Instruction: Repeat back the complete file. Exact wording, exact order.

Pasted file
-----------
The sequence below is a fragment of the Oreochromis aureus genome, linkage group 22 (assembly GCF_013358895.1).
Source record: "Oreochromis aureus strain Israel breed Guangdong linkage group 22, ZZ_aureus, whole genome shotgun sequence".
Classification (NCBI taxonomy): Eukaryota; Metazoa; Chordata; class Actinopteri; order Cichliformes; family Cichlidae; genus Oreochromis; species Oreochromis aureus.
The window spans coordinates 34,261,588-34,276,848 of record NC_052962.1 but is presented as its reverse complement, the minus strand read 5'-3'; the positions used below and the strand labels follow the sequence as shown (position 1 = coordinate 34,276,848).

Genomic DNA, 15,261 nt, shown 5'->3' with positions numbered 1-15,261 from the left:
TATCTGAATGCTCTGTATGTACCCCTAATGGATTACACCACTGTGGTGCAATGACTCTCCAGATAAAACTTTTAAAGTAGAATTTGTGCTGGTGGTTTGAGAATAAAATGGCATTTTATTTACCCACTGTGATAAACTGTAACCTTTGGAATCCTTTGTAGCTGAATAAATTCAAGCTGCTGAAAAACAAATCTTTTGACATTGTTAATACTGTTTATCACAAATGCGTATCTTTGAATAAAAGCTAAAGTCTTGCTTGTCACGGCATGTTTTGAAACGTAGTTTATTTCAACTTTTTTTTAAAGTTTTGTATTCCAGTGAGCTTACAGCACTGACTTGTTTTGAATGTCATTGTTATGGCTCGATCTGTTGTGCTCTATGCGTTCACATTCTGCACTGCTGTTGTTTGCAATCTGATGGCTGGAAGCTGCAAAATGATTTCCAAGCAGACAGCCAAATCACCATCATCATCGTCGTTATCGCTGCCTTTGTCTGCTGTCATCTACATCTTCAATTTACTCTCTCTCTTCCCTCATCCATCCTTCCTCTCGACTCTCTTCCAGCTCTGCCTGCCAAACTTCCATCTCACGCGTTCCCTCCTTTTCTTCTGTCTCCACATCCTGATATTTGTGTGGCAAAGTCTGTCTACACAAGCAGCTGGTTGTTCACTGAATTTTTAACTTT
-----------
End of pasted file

The sequence below is a fragment of the Oreochromis aureus genome, linkage group 22 (assembly GCF_013358895.1).
Source record: "Oreochromis aureus strain Israel breed Guangdong linkage group 22, ZZ_aureus, whole genome shotgun sequence".
Classification (NCBI taxonomy): Eukaryota; Metazoa; Chordata; class Actinopteri; order Cichliformes; family Cichlidae; genus Oreochromis; species Oreochromis aureus.
The window spans coordinates 34,261,588-34,276,848 of record NC_052962.1 but is presented as its reverse complement, the minus strand read 5'-3'; the positions used below and the strand labels follow the sequence as shown (position 1 = coordinate 34,276,848).

Genomic DNA, 15,261 nt, shown 5'->3' with positions numbered 1-15,261 from the left:
TATCTGAATGCTCTGTATGTACCCCTAATGGATTACACCACTGTGGTGCAATGACTCTCCAGATAAAACTTTTAAAGTAGAATTTGTGCTGGTGGTTTGAGAATAAAATGGCATTTTATTTACCCACTGTGATAAACTGTAACCTTTGGAATCCTTTGTAGCTGAATAAATTCAAGCTGCTGAAAAACAAATCTTTTGACATTGTTAATACTGTTTATCACAAATGCGTATCTTTGAATAAAAGCTAAAGTCTTGCTTGTCACGGCATGTTTTGAAACGTAGTTTATTTCAACTTTTTTTTAAAGTTTTGTATTCCAGTGAGCTTACAGCACTGACTTGTTTTGAATGTCATTGTTATGGCTCGATCTGTTGTGCTCTATGCGTTCACATTCTGCACTGCTGTTGTTTGCAATCTGATGGCTGGAAGCTGCAAAATGATTTCCAAGCAGACAGCCAAATCACCATCATCATCGTCGTTATCGCTGCCTTTGTCTGCTGTCATCTACATCTTCAATTTACTCTCTCTCTTCCCTCATCCATCCTTCCTCTCGACTCTCTTCCAGCTCTGCCTGCCAAACTTCCATCTCACGCGTTCCCTCCTTTTCTTCTGTCTCCACATCCTGATATTTGTGTGGCAAAGTCTGTCTACACAAGCAGCTGGTTGTTCACTGAATTTTTAACTTT